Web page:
image flash

The Geek Scooter – Part I: Overview

May 5th, 2008

ScooterTeaser12[1]

We Begin

A year ago we had the opportunity to produce a promotional product for one of our clients using a new Vino scooter and some geek know-how. The end result was a rolling system capable of long distance war driving, GPS navigation, Skype calls on the road and the ability to record TV programs so you don’t miss Lost because you are lost. This is just an overview of the project.  It covers a lot, but we will be producing full parts lists and how to articles so check back soon!

ScooterTeaser9[1]

Bench Testing the Computer

The ITX form factor is a great platform to work with because it is small, compact, feature-rich, and consumes little power. Due to the low wattage consumption, we were able to pack a 1 GHZ system into this scooter easily without worrying about the heat output from the VIA CPU.

ScooterTeaser8[1]

Custom Acrylic Work

This acrylic frame was created for the “Brain Frame” to hold all of the system components. Working with acrylic is very easy with the right tools. It is important to have tools and blades that are specifically made for plastics or acrylic to avoid cracking the material.

ScooterTeaser11[1]

The Assembled Brain Frame

Using this vertical form factor we were able to put a ton of equipment into a small space. Building a lot of servers and systems in house, we always have a plethora of screws and mounting posts left over. Using a 1/8th drill bit, we marked and drilled holes for all the parts and simply screwed a motherboard post into the acrylic. We were able to get the motherboard, power supply, power distribution, access point, FM tuner, WIFI Card, blue tooth, USB hub, USB Camera, electric guitar interface, GPS, LCD readout and PVR TV tuner all in this small space without any trouble.

ScooterTeaser10[1]

The Strip

The first major step in assembling this project is the tear down. We literally stripped this scooter down to the frame. Almost every major body part had some custom work done to it to facilitate all the gadgets in this project.

ScooterTeaser1[1]

Rear of the Bike

On the rear of the bike we set up the extended wireless access point antennas, the jack for FM antennas, the Garmin GPS antenna and the 30DB gain war driving antenna.

ScooterTeaser7[1]

Jared and Kevin Burning the Midnight Oil

This project required two very full days of construction on top of a few other normal daily tasks. Admittedly, it was a very fun and rewarding project despite the long hours.

ScooterTeaser4[1]

USB Front Camera

The USB Camera points out of the front of the scooter where the horn would normally be located. We simply changed the angle of the horns mounting arm to give us ample room for the Camera.

ScooterTeaser6[1]

The Main Install

With the modularity of the brain frame, we were able to just drop this into the scooter and start connecting power along with all the accessories and antennas.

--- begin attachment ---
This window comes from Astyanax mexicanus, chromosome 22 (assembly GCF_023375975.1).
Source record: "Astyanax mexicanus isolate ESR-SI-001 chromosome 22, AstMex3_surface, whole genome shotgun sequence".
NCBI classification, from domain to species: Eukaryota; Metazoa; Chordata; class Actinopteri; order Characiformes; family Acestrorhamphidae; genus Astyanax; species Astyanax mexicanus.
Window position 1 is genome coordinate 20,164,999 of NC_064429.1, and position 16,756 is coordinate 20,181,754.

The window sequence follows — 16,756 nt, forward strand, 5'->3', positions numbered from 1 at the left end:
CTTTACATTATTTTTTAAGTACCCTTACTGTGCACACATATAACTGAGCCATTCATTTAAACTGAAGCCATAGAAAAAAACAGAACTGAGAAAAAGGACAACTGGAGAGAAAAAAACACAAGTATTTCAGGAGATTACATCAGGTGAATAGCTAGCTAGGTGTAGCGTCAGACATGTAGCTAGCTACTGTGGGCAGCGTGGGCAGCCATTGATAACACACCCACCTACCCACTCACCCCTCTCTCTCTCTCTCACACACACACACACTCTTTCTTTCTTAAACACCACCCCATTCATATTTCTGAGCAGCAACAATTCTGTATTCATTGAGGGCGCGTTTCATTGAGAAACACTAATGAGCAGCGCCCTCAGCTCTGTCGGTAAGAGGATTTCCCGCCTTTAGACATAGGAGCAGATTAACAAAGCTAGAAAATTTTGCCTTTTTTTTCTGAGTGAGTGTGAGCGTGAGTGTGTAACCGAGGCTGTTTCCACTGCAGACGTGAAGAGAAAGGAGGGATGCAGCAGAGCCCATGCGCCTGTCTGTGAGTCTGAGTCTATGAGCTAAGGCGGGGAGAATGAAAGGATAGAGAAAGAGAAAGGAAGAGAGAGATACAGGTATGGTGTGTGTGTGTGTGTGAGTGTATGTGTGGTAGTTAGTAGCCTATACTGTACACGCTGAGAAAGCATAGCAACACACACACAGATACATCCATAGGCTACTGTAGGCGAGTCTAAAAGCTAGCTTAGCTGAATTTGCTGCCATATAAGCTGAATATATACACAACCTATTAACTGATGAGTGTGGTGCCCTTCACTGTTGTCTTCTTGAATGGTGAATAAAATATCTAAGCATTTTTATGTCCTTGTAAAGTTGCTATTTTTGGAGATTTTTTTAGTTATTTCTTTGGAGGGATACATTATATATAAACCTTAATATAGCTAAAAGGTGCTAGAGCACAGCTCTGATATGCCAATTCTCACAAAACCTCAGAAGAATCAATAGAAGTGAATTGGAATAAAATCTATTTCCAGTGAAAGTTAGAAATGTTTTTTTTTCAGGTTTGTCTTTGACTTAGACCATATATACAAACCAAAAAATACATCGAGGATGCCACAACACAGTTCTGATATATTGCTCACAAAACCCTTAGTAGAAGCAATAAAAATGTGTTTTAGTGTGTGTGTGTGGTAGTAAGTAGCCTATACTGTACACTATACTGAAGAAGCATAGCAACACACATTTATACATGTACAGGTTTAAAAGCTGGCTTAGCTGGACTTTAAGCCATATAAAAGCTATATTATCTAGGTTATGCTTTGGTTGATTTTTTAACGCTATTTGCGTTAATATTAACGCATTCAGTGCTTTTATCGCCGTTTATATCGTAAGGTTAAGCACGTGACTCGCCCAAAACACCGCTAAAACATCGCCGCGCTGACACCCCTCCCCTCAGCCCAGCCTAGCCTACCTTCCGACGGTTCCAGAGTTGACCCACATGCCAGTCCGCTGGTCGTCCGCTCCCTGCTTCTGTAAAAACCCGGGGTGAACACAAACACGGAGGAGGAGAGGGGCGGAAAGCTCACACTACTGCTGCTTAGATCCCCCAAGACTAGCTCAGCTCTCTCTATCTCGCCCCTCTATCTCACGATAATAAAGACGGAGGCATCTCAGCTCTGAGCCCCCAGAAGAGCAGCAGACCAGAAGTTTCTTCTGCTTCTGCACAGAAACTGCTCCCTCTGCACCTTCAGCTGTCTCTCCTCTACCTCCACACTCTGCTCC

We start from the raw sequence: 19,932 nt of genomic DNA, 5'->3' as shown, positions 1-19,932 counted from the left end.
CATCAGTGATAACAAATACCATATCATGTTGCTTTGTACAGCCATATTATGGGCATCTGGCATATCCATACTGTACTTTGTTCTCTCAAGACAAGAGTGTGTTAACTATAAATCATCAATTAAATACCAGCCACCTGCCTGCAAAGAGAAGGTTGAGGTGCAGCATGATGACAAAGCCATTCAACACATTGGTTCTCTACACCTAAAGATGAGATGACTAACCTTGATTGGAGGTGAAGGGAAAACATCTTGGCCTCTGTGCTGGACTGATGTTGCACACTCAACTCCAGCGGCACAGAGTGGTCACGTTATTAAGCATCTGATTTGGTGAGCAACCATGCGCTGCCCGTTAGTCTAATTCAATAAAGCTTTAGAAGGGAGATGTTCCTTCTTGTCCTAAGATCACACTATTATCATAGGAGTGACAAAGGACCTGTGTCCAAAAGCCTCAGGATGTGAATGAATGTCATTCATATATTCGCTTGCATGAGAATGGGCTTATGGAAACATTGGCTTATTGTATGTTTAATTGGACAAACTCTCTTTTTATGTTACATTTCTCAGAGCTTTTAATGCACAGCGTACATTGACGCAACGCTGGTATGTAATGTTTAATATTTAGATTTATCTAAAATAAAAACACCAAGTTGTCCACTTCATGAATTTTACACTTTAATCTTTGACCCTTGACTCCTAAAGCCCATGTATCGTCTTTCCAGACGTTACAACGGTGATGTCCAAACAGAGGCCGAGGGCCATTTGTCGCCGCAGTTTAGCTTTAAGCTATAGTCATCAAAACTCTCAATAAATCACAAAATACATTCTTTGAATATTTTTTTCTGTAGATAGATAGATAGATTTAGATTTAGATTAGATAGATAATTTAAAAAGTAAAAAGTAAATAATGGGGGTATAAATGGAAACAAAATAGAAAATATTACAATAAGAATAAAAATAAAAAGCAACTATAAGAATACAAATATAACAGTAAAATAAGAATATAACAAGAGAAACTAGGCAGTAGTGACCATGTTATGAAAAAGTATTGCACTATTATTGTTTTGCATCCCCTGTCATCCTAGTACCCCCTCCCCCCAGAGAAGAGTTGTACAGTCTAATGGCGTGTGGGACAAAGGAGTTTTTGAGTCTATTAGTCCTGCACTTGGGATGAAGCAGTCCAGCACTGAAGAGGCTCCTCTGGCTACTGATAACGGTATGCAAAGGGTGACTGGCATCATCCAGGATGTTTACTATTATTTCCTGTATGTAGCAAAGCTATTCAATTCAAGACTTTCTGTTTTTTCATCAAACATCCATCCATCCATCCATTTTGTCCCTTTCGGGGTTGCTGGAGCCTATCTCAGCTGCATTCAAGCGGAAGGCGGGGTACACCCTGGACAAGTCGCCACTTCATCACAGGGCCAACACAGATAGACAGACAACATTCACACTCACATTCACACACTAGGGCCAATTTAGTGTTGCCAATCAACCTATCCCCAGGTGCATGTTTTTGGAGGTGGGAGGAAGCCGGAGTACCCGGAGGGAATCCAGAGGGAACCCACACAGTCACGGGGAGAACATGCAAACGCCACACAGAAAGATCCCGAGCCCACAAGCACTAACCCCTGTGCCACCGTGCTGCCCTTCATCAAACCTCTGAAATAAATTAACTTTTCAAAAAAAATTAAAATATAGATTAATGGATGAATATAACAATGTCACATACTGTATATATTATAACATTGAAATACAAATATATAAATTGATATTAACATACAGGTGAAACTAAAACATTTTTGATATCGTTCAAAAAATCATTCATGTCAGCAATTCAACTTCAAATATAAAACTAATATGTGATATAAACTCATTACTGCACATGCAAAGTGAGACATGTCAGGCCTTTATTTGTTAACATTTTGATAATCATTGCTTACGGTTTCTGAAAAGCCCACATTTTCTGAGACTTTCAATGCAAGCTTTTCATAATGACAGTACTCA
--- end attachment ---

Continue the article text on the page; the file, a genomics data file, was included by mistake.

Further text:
ScooterTeaser5[1]

Putting the Power to the Test

This is where we always get nervous… It worked on the bench, but will it work now that it’s installed? The Bios on this motherboard has an unusual pause on the post but otherwise everything works flawlessly. Take a deep breath.

ScooterTeaser3[1]

Almost Done

At 1:00AM we finished the project. The furry of drilling, cutting, soldering, heat shrinking and rummaging through a mountain of components more or less left the area a wreck.

ScooterTeaser2[1]

Glamour Shot

We had a lot of fun with this building the scooter and getting this teaser blog ready. If you are interested in tackling this on your own, you are in luck as we will be posting a full parts list along with a full how to article here on the ThoughtLab blog!

A flyer with all the details of this project. Just click the above image to view larger.

ScooterFlyer-Small


58 Responses to "The Geek Scooter – Part I: Overview"
Jared Bouck says: May 13th, 2008 at 6:02pm

Bluethooth headset a must! and bluetooth laser keyboard also. Add voice command and your getting close to what it is!


Scuterul Hi Tech Geek Wheels says: May 16th, 2008 at 2:39pm

Pingback from Scuterul Hi Tech Geek Wheels


Name says: May 26th, 2008 at 8:55am

Cool, but thoroughly useless setup. Would anybody actually park that scooter on the street, and sit there using the computer ? Surely couldn’t use it in motion. Would be much better to transfer the equipment to an enclosed vehicle of some type.


battery says: June 14th, 2008 at 9:26pm

[…] Don’t compare Wii to PS3 […]


neko says: July 2nd, 2008 at 6:58am

Hey, where’s the followup you guys promised??


Karen says: July 9th, 2008 at 9:03am

Can we buy one soon? How much?


Jared Bouck says: August 8th, 2008 at 4:07am

Read Part 2 at:
http://www.thoughtlab.com/blog/index.php/the-geek-scooter-part-ii-the-parts/


George K says: July 9th, 2010 at 3:28pm

Good job. I’m definitely going to bookmark you!